Bert arose the next morning, after an almost sleepless night, full of apprehension and trembling for fear of the punishment that was to be visited upon him, while Don’s face wore a defiant expression. He had slept the sleep of the healthy, and awoke refreshed and fully prepared to meet anything that might be in store for him. Greatly to his surprise and Bert’s, nothing was said to them regarding what had taken place the night before. They found opportunity to exchange a few words with Sam Arkwright, who gleefully informed them that everything was all right, and that no one was the wiser for the assault that had been made upon him by the third-class boys, and caught a momentary glimpse of Fisher and Duncan, both of whom smiled and saluted in the most courteous manner. Don did not know what this meant, but it was not long before he found out.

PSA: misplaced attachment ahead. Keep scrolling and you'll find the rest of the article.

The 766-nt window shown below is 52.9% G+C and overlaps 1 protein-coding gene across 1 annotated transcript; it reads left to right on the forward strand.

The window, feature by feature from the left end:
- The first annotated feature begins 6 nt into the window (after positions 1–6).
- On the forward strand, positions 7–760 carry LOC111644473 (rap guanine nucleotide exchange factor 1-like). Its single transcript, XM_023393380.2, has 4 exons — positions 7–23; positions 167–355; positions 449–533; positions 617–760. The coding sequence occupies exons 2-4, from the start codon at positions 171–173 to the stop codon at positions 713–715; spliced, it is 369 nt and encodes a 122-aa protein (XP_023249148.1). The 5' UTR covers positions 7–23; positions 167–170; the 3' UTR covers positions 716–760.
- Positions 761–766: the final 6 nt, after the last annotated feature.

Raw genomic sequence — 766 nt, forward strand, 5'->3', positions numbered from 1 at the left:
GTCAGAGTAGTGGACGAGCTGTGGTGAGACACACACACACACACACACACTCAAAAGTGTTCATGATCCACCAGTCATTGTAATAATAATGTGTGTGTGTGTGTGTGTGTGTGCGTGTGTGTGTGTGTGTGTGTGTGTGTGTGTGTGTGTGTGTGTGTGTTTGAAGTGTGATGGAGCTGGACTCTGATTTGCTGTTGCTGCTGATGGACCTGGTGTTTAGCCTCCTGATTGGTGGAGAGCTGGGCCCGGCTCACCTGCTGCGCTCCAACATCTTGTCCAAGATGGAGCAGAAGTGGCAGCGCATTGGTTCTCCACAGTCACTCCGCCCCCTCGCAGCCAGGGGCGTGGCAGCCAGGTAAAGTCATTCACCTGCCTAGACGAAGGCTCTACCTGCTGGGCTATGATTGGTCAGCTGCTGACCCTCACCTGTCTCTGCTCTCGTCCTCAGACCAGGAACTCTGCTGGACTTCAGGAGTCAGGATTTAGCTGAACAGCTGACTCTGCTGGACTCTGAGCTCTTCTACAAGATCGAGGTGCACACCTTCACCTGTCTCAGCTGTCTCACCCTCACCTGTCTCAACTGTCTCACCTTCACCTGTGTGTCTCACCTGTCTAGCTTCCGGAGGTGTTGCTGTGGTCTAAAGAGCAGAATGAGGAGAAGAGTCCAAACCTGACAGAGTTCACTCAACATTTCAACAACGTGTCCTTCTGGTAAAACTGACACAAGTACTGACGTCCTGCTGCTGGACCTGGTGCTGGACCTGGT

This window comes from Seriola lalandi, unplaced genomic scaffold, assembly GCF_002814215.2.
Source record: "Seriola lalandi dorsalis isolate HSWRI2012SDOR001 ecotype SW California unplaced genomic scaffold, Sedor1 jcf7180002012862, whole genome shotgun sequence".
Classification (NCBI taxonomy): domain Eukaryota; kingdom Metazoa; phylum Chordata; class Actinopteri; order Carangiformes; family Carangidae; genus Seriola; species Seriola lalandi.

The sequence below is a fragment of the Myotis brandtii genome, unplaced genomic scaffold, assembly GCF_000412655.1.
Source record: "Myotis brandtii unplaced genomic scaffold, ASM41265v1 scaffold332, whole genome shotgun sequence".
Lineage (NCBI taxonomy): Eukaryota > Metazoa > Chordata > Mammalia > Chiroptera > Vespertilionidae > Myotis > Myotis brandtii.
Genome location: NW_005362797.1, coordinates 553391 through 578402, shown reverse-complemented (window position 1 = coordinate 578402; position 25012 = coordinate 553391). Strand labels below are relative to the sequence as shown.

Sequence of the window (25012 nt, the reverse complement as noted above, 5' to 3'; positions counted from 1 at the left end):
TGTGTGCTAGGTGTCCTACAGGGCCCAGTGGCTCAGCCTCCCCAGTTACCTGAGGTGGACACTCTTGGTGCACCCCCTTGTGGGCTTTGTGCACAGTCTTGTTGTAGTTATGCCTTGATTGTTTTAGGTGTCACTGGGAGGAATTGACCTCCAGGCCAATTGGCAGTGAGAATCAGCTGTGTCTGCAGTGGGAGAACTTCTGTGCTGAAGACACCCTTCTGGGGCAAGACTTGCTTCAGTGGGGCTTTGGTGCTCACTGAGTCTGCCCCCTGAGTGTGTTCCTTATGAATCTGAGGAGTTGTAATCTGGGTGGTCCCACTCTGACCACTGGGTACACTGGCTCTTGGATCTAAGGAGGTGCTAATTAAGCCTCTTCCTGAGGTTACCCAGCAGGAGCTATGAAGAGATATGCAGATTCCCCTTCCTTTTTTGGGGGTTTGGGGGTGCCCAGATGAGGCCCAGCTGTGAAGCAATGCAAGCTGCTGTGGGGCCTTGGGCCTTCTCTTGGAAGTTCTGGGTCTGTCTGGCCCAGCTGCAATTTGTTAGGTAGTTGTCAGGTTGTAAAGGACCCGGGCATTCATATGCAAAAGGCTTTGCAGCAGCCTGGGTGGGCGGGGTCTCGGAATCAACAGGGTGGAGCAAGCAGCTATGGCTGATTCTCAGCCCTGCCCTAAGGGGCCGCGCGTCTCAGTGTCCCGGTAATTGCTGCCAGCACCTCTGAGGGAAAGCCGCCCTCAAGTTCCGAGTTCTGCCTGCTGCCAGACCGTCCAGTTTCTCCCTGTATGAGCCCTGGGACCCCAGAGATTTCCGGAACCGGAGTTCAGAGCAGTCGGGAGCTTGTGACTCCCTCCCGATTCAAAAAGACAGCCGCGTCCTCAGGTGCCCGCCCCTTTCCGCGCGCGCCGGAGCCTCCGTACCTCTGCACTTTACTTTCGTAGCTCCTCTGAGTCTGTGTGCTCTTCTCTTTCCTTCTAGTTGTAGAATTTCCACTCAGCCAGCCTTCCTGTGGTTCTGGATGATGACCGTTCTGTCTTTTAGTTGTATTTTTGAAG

That afternoon all the members of the fourth class were ordered to the drill-room, where they found a quartermaster-sergeant, the captain of their company, and one of the teachers, who served out to them their new uniforms, which they were told to put on at once. When ranks were broken, Don and Bert hastened to their dormitory, and had just completed the work of exchanging their citizen’s clothes for their natty suits of cadet gray, when there came a knock at the door. Bert’s heart seemed to stop beating.
“That must be the orderly,” said he, in an excited whisper.“ If it is, we shall soon know what is going to become of us.”
“Well, we might as well know one time as another,” said Don, doggedly. “I hope it is the orderly, for I have been kept in suspense long enough.”